To test this prediction, Sarah Benson-Amram and others on Kay Holekamp‘s research team at Michigan State University did playback experiments with hyenas at Masai Mara in Kenya. A write-up of this study in Nature discusses how a particularly nice feature of this study is the way they set up the experimental stimuli. Previous studies have simulated larger groups by playing back recordings of multiple individuals calling at once. This is, in fact, what often happens in the wild – members of groups of lions, chimpanzees, howler monkeys, wolves, hyenas and such often call at the same time, probably to announce to the world that they are in a big group, so watch out. But experimentally, this raises the question of whether the animals are responding to the number of individuals, or just the total amount of noise in the vocalization. This study very elegantly disentangles these variables by always playing three non-overlapping whoops in each playback. In the single-intruder playback, the three whoops are by one individual. In the three-intruder playback, the three whoops are by three different individuals. And on hearing these playbacks, the hyenas responded differently to whoops by different individuals. When they heard the same individual calling repeatedly, their vigilance response decreased. But when they heard a new individual calling, they looked longer at the speaker.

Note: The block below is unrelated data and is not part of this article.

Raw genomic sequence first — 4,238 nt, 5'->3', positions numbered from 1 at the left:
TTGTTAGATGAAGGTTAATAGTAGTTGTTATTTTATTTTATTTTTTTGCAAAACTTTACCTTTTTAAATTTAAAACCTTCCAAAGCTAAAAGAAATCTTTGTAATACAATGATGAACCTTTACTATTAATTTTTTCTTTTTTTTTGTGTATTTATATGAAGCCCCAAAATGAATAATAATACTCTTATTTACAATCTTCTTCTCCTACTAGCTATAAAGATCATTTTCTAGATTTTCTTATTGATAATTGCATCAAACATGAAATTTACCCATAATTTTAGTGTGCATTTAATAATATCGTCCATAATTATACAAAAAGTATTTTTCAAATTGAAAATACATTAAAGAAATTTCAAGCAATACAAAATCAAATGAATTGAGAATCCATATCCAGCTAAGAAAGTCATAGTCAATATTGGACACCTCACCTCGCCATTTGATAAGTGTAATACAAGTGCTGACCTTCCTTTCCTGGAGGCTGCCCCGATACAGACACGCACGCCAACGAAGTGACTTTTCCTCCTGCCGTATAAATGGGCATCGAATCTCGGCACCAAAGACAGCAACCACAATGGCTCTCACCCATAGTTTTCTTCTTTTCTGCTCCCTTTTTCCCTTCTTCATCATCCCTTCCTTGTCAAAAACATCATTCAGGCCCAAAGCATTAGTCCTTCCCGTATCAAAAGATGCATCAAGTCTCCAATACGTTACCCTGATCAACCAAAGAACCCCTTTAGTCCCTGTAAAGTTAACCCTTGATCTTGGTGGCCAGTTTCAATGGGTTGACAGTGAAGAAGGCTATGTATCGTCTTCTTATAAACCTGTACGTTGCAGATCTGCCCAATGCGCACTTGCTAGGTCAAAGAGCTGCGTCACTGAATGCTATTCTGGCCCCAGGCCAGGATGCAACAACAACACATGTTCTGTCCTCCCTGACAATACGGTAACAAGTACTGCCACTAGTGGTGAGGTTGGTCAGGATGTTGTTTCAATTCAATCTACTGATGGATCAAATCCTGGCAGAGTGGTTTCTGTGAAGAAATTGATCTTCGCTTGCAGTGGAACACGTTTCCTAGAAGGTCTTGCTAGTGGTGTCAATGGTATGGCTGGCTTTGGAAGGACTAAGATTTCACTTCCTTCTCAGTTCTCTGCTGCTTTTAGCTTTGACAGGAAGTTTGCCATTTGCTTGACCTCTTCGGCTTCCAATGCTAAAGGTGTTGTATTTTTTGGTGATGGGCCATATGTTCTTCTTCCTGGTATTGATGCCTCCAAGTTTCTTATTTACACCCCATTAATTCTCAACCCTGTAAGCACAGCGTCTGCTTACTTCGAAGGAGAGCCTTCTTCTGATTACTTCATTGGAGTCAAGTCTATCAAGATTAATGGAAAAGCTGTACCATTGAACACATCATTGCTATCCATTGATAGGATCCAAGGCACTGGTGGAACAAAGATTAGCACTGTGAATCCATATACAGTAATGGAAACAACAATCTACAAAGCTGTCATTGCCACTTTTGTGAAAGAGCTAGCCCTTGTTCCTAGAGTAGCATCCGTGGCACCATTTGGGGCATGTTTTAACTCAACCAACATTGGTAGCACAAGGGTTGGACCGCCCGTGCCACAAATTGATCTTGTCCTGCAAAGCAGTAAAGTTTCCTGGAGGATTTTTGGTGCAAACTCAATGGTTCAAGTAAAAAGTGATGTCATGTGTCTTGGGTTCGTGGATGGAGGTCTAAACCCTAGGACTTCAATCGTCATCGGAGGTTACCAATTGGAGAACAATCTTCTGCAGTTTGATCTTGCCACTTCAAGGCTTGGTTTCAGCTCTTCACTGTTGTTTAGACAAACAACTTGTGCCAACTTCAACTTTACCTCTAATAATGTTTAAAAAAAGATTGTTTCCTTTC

So for hyenas to respond differently to the different numbers of callers, they have to be keeping track of the different individuals that call. This is trickier than simply distinguishing between a single caller and a chorus of callers – but it makes sense that hyenas should be able to do this, since their livelihoods depend on defending group territories and keeping track of how many rivals they face, even if they’re not all calling at once.